Mykki Blanco is 6 foot 2 and wears only a PVC mini-skirt which deftly shows off a muscly torso, scrawled over with enough tattoos to make anyone not used to seeing a 6 foot 2, muscly, PVC mini-skirt-wearing rapper stamp about on a too-small stage feel a little on edge.
The performance artist Mykki Blanco started out as a teenage girl persona rapping on Youtube, and by 2012 turned into a transgressive mainstay of the queer or ‘gay rap’ sub-genre, along with Le1f and Zebra Katz. Mykki Blanco cites inspiration from the ‘Queercore’ movement of the early nineties, a provocative and politically-minded subculture that re-addressed the imbalance present in the straight, male-dominated punk scene by making art, being aggressive, and being gay.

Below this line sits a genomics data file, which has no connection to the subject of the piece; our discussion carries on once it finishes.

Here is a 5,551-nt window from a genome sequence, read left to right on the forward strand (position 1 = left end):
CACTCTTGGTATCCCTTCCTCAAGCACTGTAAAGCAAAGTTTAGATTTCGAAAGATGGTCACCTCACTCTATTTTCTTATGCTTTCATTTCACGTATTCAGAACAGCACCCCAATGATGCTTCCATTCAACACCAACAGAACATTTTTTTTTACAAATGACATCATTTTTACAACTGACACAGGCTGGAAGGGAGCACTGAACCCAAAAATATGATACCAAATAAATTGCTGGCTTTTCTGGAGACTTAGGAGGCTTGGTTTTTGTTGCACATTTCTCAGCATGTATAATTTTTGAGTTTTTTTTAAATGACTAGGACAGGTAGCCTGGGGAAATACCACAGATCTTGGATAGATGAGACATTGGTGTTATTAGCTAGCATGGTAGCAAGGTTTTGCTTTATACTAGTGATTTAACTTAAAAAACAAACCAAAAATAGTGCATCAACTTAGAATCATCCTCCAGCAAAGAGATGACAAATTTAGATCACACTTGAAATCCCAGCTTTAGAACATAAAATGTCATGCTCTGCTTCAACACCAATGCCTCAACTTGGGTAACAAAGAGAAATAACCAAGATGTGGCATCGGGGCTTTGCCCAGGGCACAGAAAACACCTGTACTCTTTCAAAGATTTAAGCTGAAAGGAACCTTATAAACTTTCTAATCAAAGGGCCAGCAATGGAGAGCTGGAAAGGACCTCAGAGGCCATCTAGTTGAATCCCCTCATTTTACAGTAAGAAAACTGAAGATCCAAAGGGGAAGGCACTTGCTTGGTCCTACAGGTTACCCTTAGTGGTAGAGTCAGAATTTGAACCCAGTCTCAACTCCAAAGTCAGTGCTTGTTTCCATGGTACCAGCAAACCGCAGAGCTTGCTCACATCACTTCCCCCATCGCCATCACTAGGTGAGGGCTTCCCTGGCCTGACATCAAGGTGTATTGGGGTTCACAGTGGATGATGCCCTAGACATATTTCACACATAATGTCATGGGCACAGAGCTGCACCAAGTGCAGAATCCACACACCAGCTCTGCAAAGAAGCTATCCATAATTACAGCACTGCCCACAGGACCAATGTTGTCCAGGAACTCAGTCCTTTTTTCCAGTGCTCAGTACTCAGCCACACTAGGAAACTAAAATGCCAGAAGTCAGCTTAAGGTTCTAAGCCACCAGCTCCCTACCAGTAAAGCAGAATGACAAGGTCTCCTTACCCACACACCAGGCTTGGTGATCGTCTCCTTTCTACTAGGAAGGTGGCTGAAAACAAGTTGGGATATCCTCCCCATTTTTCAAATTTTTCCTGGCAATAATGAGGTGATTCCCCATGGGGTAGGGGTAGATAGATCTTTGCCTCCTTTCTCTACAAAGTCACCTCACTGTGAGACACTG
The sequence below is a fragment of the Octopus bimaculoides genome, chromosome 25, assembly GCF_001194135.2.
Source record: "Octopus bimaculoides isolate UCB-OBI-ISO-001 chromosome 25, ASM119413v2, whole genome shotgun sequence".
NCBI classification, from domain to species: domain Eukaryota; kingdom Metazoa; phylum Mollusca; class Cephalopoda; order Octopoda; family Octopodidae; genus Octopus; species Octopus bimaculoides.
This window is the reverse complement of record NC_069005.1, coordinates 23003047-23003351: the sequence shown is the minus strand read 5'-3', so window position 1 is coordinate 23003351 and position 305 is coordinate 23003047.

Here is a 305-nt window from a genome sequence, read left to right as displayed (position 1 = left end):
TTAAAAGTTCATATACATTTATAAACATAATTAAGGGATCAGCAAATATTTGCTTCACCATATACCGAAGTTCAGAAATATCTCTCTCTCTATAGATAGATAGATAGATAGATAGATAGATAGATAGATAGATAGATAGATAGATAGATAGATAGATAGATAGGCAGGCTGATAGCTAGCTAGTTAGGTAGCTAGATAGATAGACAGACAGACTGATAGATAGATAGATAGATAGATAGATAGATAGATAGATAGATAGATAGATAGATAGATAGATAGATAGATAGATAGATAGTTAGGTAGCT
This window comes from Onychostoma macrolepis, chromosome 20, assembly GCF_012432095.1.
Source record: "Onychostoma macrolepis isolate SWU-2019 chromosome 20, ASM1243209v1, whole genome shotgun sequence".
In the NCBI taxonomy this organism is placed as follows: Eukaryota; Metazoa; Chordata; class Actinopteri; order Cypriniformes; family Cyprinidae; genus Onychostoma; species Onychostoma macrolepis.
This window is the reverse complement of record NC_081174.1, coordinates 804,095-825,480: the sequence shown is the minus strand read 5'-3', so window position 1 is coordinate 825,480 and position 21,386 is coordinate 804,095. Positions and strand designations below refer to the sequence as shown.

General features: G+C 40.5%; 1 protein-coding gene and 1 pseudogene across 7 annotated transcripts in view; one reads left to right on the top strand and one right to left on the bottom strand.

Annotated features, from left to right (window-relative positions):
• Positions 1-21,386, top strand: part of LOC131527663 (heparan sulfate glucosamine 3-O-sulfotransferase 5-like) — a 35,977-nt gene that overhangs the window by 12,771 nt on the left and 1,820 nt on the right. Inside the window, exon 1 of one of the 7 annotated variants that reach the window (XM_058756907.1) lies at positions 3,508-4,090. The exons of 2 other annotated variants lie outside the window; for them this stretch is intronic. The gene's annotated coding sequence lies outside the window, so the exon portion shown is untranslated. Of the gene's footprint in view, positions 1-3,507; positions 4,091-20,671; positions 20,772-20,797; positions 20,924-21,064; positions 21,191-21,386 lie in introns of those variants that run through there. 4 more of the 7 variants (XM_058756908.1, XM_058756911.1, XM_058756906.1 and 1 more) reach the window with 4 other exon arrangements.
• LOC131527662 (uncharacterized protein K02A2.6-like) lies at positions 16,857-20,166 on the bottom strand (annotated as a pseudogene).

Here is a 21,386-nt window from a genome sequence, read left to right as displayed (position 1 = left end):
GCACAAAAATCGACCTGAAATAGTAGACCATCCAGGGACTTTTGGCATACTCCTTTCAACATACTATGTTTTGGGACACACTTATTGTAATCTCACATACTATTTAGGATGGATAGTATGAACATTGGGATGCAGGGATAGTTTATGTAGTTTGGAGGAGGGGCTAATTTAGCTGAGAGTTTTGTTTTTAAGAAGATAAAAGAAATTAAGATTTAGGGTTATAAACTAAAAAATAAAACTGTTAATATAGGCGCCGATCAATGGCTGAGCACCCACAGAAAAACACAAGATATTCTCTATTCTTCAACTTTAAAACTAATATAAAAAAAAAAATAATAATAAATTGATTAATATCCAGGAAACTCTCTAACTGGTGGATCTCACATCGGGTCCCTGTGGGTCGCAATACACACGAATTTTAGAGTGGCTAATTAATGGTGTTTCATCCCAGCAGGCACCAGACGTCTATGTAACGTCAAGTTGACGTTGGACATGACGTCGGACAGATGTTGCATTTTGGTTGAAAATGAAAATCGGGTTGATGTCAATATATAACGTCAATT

After coming out as HIV positive on social media and recording a full-length album, Mykki, featuring a number of songs that could be described as ‘personal’ and ‘almost like pop’, Mykki Blanco still treads the transgressive line of violent femininity and macho aloofness from previous work.
Blanco starts the set by asking the sweaty room of the Exchange how we’re doing, through seemingly gritted teeth and a blasé flick of blonde weave. Then, over a more resonating and anxiety-inducing bass level than I am used to, starts the quickfire torrent of a queerly-reimagined version of the battle-rap narrative on Fendi Band; comical, political, riotous and sweary.
The set veers from comic, bitchy petulance to a freestyle poetic-ness in the acapella Interludes, and the crowd at the Exchange ride the same stand-offish/intimateness of Blanco’s persona. Most of the songs ask in some way about ‘Who the fuck I am’ and the crowd seem delighted when Blanco shows off Vogue dance moves, confidence in being Black and Riot Grrl intensity.
Enormously fun, Mykki Blanco’s set, by just occurring, is a work of importance for visibility and a step towards ‘changing the game’.